Amidst the fashion set doing the rounds at fashion week are some fresh faces who’re creating their own space in London’s competitive scene. Part of this crowd and reinventing style for the millennials is social media editor of The Face magazine, Mona Tehrani.
“I was obsessed with curating looks for every occasion and would always make lists of outfits I was going to wear, whether it was for back-to-school or a holiday,” remembers the social media expert. “But that might have been more of a stationary obsession than a fashion one, who knows really,” she muses. A recent discussion with her mother brought back these memories to the 27-year-old.
Born in Hamburg, Germany, the German-Iranian lady made her space in the industry starting with working at titles like Elle and InStyle in the capacity of a stylist and freelance writer. Style, she says, has nothing to do with fashion. The clothes she chooses to wear expresses her personality and informs her identity. “I always ask myself: Would I want to run into my ex in this outfit or would it make me feel uncomfortable,” questions Tehrani, “that’s it.” That is her ultimate styling rule. “And that doesn’t mean always being dressed to the nines, it just means sticking to what makes you feel like yourself,” she clarifies.
Experimenting is key
She’s guilty of the same fashion crimes we all are– growing up with the quintessential angsty teenage phases. Although hers had more variety than your average garden-variety emo girl. “I experimented with fashion a lot when I was younger and went through a few phases – or eras like I’m bloody Taylor Swift,” she says. “There was boho me, y2k me and glam rock me. I had a Serena and a Blair phase too– including the headband,” she says.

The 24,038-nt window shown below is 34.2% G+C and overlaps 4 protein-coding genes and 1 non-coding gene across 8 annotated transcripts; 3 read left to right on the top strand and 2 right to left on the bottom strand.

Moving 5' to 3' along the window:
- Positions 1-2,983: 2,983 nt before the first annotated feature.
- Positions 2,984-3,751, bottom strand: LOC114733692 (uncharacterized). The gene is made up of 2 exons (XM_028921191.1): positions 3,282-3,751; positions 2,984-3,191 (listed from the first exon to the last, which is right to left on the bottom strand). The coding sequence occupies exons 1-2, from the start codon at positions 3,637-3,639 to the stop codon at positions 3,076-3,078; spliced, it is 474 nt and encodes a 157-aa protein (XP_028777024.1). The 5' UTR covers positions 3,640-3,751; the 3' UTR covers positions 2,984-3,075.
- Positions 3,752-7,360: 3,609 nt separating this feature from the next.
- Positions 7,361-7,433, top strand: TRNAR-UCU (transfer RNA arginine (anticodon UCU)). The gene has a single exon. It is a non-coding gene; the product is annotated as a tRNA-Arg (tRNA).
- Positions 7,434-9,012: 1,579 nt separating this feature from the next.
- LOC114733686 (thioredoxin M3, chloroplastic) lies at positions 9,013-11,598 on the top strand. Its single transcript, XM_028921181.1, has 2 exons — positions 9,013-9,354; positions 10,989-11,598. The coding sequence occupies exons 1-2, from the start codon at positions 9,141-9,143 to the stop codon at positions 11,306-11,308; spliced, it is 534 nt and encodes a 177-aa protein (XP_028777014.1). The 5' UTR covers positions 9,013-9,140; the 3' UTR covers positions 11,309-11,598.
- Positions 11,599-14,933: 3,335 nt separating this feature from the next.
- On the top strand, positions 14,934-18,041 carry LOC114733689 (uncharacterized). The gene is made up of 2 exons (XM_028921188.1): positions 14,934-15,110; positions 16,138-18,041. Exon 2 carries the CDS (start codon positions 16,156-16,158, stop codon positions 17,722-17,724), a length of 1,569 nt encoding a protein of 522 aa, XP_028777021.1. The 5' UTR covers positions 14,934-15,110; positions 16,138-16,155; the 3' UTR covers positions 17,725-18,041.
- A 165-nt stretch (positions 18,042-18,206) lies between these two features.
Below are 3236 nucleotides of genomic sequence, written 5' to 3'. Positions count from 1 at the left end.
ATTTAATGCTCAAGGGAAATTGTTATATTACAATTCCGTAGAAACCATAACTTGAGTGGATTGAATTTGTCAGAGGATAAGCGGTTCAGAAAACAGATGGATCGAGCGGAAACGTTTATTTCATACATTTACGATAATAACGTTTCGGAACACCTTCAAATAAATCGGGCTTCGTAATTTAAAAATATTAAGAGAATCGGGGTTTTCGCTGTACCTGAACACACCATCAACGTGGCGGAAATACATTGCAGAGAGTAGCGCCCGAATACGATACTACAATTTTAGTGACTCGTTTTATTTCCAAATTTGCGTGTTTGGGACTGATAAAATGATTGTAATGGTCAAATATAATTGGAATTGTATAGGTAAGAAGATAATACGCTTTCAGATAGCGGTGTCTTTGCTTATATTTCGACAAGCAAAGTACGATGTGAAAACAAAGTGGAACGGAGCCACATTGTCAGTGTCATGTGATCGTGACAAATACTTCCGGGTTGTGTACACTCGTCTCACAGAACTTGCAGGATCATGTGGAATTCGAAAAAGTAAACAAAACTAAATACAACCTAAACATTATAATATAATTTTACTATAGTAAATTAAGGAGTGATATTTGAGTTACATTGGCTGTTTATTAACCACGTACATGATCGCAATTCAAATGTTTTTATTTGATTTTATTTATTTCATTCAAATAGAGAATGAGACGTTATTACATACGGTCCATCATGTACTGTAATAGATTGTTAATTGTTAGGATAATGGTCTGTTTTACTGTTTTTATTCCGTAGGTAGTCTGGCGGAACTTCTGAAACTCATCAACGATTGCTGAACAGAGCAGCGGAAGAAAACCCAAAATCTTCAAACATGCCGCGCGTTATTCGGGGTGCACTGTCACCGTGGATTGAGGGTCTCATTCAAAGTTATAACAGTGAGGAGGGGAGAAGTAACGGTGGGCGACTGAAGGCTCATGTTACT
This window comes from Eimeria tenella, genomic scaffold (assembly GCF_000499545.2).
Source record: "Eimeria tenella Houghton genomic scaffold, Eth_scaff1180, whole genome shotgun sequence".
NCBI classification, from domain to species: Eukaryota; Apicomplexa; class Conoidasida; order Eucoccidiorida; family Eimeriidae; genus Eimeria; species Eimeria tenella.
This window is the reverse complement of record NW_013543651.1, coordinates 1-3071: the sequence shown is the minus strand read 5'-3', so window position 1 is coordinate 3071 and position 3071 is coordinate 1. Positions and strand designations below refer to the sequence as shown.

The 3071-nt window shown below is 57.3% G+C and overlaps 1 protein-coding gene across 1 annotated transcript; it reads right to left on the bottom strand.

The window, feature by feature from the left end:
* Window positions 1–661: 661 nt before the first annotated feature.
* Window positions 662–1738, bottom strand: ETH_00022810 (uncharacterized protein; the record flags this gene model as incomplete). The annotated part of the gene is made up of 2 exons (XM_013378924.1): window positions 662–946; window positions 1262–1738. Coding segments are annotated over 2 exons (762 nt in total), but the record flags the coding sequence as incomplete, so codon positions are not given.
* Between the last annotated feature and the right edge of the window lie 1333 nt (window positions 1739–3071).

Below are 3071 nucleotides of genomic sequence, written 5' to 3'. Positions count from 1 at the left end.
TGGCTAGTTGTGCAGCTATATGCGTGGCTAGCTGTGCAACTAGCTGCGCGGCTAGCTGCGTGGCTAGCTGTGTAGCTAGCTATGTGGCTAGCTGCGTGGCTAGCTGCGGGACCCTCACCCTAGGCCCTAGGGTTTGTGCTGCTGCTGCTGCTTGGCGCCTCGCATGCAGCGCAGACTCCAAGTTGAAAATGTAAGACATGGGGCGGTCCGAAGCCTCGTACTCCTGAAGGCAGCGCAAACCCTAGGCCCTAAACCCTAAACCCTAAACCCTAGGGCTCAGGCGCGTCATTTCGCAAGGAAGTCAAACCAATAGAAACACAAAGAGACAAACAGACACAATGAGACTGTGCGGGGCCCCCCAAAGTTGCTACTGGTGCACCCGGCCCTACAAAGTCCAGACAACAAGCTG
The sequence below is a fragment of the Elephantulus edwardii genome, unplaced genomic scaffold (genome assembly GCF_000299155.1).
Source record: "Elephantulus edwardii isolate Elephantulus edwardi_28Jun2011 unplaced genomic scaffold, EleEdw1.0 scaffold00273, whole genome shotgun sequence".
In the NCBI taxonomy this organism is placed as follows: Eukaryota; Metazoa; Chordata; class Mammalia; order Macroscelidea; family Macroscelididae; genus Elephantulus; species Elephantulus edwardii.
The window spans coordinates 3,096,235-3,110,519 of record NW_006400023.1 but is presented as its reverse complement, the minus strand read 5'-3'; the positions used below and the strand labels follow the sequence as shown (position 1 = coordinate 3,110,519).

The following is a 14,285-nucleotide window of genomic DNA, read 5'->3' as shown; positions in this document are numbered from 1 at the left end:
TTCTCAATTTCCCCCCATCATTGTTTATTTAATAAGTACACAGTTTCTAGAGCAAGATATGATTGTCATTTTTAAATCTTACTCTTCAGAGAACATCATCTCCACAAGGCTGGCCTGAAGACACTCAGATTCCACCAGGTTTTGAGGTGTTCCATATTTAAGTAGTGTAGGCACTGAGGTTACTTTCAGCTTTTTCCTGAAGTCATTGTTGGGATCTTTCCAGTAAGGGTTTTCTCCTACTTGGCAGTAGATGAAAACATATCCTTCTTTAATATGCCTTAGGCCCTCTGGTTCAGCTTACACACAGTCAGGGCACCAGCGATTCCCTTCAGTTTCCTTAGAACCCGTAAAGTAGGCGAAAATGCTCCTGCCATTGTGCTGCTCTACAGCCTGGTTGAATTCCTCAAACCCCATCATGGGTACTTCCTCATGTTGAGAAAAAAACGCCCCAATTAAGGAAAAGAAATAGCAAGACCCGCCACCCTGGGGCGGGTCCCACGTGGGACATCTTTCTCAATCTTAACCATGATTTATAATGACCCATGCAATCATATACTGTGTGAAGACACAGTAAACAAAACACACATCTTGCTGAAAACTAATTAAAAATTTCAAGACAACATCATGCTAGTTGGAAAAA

After hopping from Paris to Rome, city to city, the Central Saint Martins’ graduate is now settled in London. Her sister thinks she used to look “more Paris”, and now looks “more London,” “whatever that means,” says Tehrani, confused.
"I was obsessed with curating looks for every occasion and would always make lists of outfits I was going to wear, whether it was for back-to-school or a holiday"
On finding inspiration
Timeless pieces and a neutral colour palette are the key ingredients to nailing the basics, she says. Tehrani places her aesthetic as French girl chic, mentioning style icons like Camille Charriere and Caroline de Maigret as her inspiration. “My life aspiration is to age like a French woman (preferably in France). I just love that effortlessly cool vibe,” she says, adding that it oscillates between that and a “Hailey Bieber fit”. Tehrani further says, “Lately, I’ve been absolutely obsessed with American singer Cher and anything Bob Mackie she’s ever worn.”
Did Tehrani spend her lockdown in pyjamas as well? She answers in the affirmative. “I never used to wear leggings except at home or to the gym.” But during the lockdown it was “leggings and a crop top,” she admits. She did not touch her jeans for a month. “I adopted an outfit formula that was comfortable while working from my bed, but could also be transitioned for my trips to the outside world,” Tehrani explains. Like the rest of the fashion coterie, she too indulged in tasteful loungewear, calling it a “brief phase”. “I couldn’t just have one, I needed to fashion my entire persona around them (loungewear sets). I was all about that lockdown style and it was an excuse to invest in cute loungewear.”
The post-lockdown treatment
Post lockdown, she religiously walks 10,000 steps every day, which means wearing comfortable shoes to carry out her goal. “At the same time I cannot wait to be able to dress up and go out again,” says Tehrani, clearly excited about the end of lockdown in London mid-June. “I guess this lockdown has made me develop a split personality,” she muses.